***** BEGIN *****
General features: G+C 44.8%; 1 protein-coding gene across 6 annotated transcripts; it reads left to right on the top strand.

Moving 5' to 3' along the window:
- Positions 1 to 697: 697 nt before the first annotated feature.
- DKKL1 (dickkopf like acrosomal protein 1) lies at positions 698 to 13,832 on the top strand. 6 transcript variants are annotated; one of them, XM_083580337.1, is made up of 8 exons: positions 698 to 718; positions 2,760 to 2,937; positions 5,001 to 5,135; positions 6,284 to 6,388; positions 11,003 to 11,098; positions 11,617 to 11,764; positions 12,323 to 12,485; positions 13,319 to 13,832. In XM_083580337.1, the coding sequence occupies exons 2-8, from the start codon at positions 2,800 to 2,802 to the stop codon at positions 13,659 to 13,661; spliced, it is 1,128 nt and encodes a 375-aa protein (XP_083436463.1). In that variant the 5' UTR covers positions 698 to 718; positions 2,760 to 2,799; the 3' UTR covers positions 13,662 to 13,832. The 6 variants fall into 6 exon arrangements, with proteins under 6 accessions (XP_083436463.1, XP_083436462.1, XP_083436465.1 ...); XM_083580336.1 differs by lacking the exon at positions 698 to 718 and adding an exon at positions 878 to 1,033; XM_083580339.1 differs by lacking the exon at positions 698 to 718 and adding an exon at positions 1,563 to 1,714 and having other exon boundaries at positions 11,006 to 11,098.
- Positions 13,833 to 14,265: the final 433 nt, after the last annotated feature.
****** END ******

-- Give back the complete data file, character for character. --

General features: G+C 44.8%; 1 protein-coding gene across 6 annotated transcripts; it reads left to right on the top strand.

Moving 5' to 3' along the window:
- Positions 1 to 697: 697 nt before the first annotated feature.
- DKKL1 (dickkopf like acrosomal protein 1) lies at positions 698 to 13,832 on the top strand. 6 transcript variants are annotated; one of them, XM_083580337.1, is made up of 8 exons: positions 698 to 718; positions 2,760 to 2,937; positions 5,001 to 5,135; positions 6,284 to 6,388; positions 11,003 to 11,098; positions 11,617 to 11,764; positions 12,323 to 12,485; positions 13,319 to 13,832. In XM_083580337.1, the coding sequence occupies exons 2-8, from the start codon at positions 2,800 to 2,802 to the stop codon at positions 13,659 to 13,661; spliced, it is 1,128 nt and encodes a 375-aa protein (XP_083436463.1). In that variant the 5' UTR covers positions 698 to 718; positions 2,760 to 2,799; the 3' UTR covers positions 13,662 to 13,832. The 6 variants fall into 6 exon arrangements, with proteins under 6 accessions (XP_083436463.1, XP_083436462.1, XP_083436465.1 ...); XM_083580336.1 differs by lacking the exon at positions 698 to 718 and adding an exon at positions 878 to 1,033; XM_083580339.1 differs by lacking the exon at positions 698 to 718 and adding an exon at positions 1,563 to 1,714 and having other exon boundaries at positions 11,006 to 11,098.
- Positions 13,833 to 14,265: the final 433 nt, after the last annotated feature.